Dip is a wall-hung sculpture that comprises a single sheet of galvanised steel which has been cut into an ellipse and pierced by three differently shaped holes. The work hangs from a single clout nail, which is visible through the small, circular hole at the top of the steel sheet. Two other elliptical holes penetrate the work, one of which is plugged by an old-fashioned bar of soap. The title employs the kind of linguistic ambiguity that has delighted Wentworth throughout his career, and demonstrates his longstanding preference for what he refers to as ‘short, sharp, single-syllable, Anglo Saxon’ words (quoted in unpublished correspondence with a Tate curator, April 2003). The word ‘dip’ is both noun and verb, referring to the idea of ‘taking a dip’ or dipping into something, suggesting that the steel disc could resemble a puddle or a small pool. This watery theme is reinforced by the presence of the soap.

A number of Wentworth’s works from the 1980s have alluded to water, using hard metal surfaces to suggest a penetrable and translucent layer. Yellow Eight 1985 (Tate T06528), for example, consists of two galvanised steel buckets which have been cut and soldered together to produce a hybrid, figure-of-eight object that is both single and double. An impression of water inside the container is created by the reflective surface of a highly polished brass sheet just below the rim. Wentworth has frequently used buckets in his work, and the sheet metal which represents the water inside, frequently tipped to an oblique angle, is often pierced by such objects as tin cans and other, smaller, buckets. Dip is reminiscent of these watery surfaces, but rotated ninety degrees. Wentworth has said of this work that, originally, ‘the shape ... was probably an escaped ‘disc’ ... from an oblique level in a container of some kind – there were always lots of leftovers which I pay attention to’ (quoted in unpublished correspondence with a Tate curator, April 2003). Yet the mode of Dip’s display reveals its sharp edges and thus reinforces our understanding of the metal as an impenetrable substance.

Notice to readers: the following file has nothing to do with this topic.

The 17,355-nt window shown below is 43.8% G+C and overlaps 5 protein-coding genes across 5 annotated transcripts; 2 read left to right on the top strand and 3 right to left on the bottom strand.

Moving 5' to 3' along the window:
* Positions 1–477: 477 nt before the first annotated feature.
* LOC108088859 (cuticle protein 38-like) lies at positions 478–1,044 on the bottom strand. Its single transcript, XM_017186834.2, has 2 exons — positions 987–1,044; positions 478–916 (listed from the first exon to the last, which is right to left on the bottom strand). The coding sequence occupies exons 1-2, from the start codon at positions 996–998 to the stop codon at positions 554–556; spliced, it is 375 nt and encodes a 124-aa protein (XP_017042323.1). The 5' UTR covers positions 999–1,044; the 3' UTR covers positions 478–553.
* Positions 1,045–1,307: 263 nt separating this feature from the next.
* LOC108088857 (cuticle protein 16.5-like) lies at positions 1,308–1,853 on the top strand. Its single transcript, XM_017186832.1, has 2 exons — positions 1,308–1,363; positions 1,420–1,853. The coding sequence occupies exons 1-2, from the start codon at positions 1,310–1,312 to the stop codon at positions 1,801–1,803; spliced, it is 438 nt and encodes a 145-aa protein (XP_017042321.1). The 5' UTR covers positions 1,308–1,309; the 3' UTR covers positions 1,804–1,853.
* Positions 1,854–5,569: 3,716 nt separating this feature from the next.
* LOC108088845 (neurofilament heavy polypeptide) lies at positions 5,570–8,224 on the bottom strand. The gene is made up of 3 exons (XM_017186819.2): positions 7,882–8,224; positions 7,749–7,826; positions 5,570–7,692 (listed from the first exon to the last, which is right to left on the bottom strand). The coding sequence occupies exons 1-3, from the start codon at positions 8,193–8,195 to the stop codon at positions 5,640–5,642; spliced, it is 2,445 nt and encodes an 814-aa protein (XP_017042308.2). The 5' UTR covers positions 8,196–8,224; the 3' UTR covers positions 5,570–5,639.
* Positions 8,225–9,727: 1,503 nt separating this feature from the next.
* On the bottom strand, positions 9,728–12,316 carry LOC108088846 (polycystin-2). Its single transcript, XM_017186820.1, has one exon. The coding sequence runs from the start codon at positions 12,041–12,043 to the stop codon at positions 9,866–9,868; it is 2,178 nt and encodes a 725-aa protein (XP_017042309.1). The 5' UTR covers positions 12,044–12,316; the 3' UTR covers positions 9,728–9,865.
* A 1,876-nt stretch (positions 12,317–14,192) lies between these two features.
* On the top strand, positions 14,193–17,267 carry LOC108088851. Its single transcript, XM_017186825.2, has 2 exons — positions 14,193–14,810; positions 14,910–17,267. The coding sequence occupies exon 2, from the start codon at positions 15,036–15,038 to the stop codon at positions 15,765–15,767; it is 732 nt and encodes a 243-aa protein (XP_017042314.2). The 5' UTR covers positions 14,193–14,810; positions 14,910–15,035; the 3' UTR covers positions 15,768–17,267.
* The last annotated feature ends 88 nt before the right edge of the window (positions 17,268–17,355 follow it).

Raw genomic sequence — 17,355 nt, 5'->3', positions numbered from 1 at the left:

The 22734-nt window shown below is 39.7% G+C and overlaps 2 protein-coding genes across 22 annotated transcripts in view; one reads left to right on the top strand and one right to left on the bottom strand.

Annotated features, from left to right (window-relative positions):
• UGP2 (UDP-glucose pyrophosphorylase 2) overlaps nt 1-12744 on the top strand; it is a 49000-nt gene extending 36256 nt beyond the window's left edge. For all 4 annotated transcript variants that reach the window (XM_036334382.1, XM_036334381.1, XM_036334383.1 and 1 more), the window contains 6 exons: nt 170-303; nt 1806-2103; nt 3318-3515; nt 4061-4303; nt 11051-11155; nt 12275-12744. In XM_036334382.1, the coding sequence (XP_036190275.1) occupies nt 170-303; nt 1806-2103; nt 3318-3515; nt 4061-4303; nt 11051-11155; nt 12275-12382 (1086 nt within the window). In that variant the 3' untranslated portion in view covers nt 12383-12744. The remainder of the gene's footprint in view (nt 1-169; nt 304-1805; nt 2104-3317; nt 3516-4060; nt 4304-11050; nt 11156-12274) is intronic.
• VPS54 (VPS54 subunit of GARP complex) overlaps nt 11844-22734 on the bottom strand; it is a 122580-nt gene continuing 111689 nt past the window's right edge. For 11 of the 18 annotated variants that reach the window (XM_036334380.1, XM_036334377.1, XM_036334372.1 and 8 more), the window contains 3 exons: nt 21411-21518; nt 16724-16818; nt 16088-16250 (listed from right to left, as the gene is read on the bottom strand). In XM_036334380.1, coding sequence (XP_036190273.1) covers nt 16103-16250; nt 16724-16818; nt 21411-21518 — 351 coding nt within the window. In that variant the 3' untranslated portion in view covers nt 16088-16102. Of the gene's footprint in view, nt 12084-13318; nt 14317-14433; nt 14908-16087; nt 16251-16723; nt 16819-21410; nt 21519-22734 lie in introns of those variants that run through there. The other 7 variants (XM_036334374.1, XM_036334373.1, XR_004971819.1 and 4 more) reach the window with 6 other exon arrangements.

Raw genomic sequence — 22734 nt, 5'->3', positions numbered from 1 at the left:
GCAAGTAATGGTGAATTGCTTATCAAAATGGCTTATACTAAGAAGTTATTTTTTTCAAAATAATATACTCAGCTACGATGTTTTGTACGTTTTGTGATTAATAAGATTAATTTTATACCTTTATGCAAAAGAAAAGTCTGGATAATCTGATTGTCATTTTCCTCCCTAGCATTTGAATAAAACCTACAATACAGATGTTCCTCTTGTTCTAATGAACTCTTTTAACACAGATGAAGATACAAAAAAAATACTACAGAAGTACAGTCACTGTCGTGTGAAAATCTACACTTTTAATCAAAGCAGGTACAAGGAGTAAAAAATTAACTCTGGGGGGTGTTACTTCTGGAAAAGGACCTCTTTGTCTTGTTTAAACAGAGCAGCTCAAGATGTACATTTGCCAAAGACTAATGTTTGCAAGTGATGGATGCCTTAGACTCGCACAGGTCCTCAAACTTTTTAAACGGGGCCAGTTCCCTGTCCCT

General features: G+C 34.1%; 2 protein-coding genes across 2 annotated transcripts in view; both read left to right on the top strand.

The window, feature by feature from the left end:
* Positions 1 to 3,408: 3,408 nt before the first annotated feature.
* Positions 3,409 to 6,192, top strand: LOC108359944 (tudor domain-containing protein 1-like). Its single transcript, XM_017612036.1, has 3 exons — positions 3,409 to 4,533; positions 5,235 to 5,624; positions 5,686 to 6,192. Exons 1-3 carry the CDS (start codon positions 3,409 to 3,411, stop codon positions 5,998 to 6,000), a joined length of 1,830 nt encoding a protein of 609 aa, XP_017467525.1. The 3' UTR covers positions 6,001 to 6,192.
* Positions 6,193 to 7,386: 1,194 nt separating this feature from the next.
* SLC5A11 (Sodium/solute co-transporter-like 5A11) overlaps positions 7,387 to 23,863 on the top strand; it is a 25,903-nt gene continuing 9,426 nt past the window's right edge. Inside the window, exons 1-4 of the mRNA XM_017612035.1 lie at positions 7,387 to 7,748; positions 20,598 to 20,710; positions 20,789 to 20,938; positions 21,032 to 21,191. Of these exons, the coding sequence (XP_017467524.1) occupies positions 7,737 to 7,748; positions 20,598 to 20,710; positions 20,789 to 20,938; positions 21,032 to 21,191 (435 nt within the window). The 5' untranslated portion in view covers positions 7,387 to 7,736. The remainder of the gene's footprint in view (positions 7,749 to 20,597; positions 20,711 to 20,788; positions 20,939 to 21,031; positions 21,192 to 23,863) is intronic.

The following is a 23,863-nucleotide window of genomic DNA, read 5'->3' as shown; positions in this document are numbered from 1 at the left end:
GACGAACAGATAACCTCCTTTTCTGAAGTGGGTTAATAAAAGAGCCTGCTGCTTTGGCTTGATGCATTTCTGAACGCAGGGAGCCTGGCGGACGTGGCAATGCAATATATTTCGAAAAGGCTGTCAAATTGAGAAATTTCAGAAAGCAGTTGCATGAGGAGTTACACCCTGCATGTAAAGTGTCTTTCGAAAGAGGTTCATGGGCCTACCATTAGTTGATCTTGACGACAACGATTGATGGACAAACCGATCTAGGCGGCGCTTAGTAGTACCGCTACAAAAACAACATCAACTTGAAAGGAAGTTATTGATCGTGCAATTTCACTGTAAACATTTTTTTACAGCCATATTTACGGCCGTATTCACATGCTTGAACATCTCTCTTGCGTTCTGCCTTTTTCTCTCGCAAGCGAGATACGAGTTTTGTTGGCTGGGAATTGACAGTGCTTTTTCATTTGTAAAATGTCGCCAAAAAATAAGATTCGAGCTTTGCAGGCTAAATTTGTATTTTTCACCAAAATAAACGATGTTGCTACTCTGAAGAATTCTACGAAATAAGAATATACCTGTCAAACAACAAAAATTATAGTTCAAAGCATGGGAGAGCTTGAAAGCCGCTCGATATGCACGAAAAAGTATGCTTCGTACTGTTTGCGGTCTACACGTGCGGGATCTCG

Richard Wentworth is one of a prominent generation of British sculptors that includes Tony Cragg and Bill Woodrow whose work references the everyday. All these artists have taken ready-made domestic objects as the starting point for assemblages where unexpected images are made by juxtaposing and manipulating ordinary materials. Wentworth’s sculptures are hybrid objects that defy literal interpretation. While they offer visual humour, and their titles offer clues to possible readings, they are not visual equivalents for literary jokes but rather the unexpected mutations of a quiet and lateral wit. Wentworth establishes a double role for such everyday manufactured objects as buckets and chairs, and disrupts their conventional significance. Everyday household objects thus assume new identities as works of art, embodying thereafter both the familiar and the unfamiliar. Dip testifies to Wentworth’s affection for mundane objects and his ability to transform them into intriguing visual conundrums: a bar of soap is set afloat on a ‘pool’ of galvanised steel, yet its vertical hang is perplexing. Wentworth, who pays close attention to how gravity and balance functions in his work, says that the way in which Dip hangs ‘might suggest alternative centres of gravity.’ (Quoted in unpublished correspondence with a Tate curator, April 2003.)

Further reading

Richard Wentworth, exhibition catalogue, Serpentine Gallery, London 1993.
Richard Wentworth, exhibition catalogue, Kunstverein Freiburg, Freiburg 1997.
Richard Wentworth, exhibition catalogue, Lisson Gallery, London 1984.

Helen Delaney
April 2003